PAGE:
He who observed and attacked the hens would later obtain a gentle and kind temper, so benevolent and good that he did not show a trace of anger even in the most tremendous adversities. This goodness was not from birth, it was a conquest, step by step, with God’s help.

His father, Mr. Francisco, feared his son would grow weak in his will because his mother loved him so much and might be raising him somewhat pampered and spoiled. Therefore he hired as his professor a very rigid and demanding priest, Father Deage. He would be his precept during his student years. He was a man known to be exact in everything, demanding, and a perfectionist. He helped Francis much in his formation, but also made him go through difficult times because he was too demanding. Francis never complained, but always appreciated it. He made a resolution for his future; not to demand so much in inopportune details and to be gentler to those he will direct.

At 8 years old he entered the School of Annecy, and when he was 10 years old he received First Holy Communion and Confirmation. Ever since that day he resolved not to let a day pass without visiting the Blessed Sacrament in the Church or school chapel. He, who later became a great promoter of the Solemn devotion to the Eucharist, was prepared by his mother and the priest preceptor to receive Jesus in First Holy Communion.

Guided by his mother he outlined good and important intentions such as this remembrance of his First Communion:

1) Each morning and night I will pray some prayers.
2) When I pass by a Church, I will enter to visit the Eucharistic Jesus, if there is no grave reason not to.
3) Always and in all occasions possible I will help the people most poor and in need.
4) I will read good books, especially the lives of the saints.
During all his life he tried to be faithful to these intentions.
One year later in the same Church of St. Dominic (actually St. Maurice), he received the tonsure.

Francis the Student

The desire to consecrate himself to God consumed him, it was his ideal, his goal; but his father (who took the name Boisy upon marriage) had in mind for his firstborn a secular career, without taking into account his inclinations. At the age of 14, Francis went to study at the University of Paris, which, with 54 schools, was one of the largest educational centers of the time.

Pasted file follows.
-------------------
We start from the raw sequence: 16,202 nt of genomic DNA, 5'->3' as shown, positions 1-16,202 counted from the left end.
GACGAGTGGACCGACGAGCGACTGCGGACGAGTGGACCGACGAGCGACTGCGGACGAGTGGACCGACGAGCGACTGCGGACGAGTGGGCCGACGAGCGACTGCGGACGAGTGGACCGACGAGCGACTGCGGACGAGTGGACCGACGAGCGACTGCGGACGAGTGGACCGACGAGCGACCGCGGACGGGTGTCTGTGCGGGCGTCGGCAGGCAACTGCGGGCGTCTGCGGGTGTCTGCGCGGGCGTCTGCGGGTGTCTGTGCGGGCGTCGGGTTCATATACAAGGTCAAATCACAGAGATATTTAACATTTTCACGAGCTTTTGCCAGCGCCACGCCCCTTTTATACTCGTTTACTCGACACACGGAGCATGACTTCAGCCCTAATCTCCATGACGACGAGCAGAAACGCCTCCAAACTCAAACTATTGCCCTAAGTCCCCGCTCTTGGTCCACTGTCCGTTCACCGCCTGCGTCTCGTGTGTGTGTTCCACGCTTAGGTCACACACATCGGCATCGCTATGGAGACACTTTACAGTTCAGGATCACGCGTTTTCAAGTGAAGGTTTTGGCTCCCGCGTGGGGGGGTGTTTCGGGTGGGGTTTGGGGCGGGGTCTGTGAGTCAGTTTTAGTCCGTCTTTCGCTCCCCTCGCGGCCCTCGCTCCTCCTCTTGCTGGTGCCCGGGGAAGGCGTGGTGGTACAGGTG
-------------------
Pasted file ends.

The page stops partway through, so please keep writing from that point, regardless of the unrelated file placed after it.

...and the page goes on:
His father had sent him to the School of Navarra, where the children of the Saboya family studied; but Francis, safeguarding his vocation, obtained from his father permission to go to the School of Clermont, directed by the Jesuits and known for piety and love of conscience. Accompanied by Father Deage, Francis settled in the White Rose Hotel at St. Jacques Street, a few steps from the School of Clermont.

Francis proposed a plan of life during his stay in the school so as to dedicate himself to what he had to do and prepare well for the future. Since the beginning, guided by his director Father Deage, he outlined a program of action: each week to confess and receive Holy Communion. Attend daily class well and prepare homework and lectures for the following day. In addition to two hours daily of horseback riding, fencing, and dancing. This combination of pious exercises and gymnastic arts obtained for him an elegant and respectable appearance. He was tall, elegant, graceful, and well presented. An enemy of his luxuries, but always well presented. In gathering with the affluent, elegant people, he was the favored guest because just as he was simple and well presentable, he was the “ culture personified.”

As Bishop, the people exclaimed: “ In the social reunions he conducts himself with holiness, worthy of a minister of God, and in the religious ceremonies he conducts himself with the most exquisite elegance of a gentlemen.”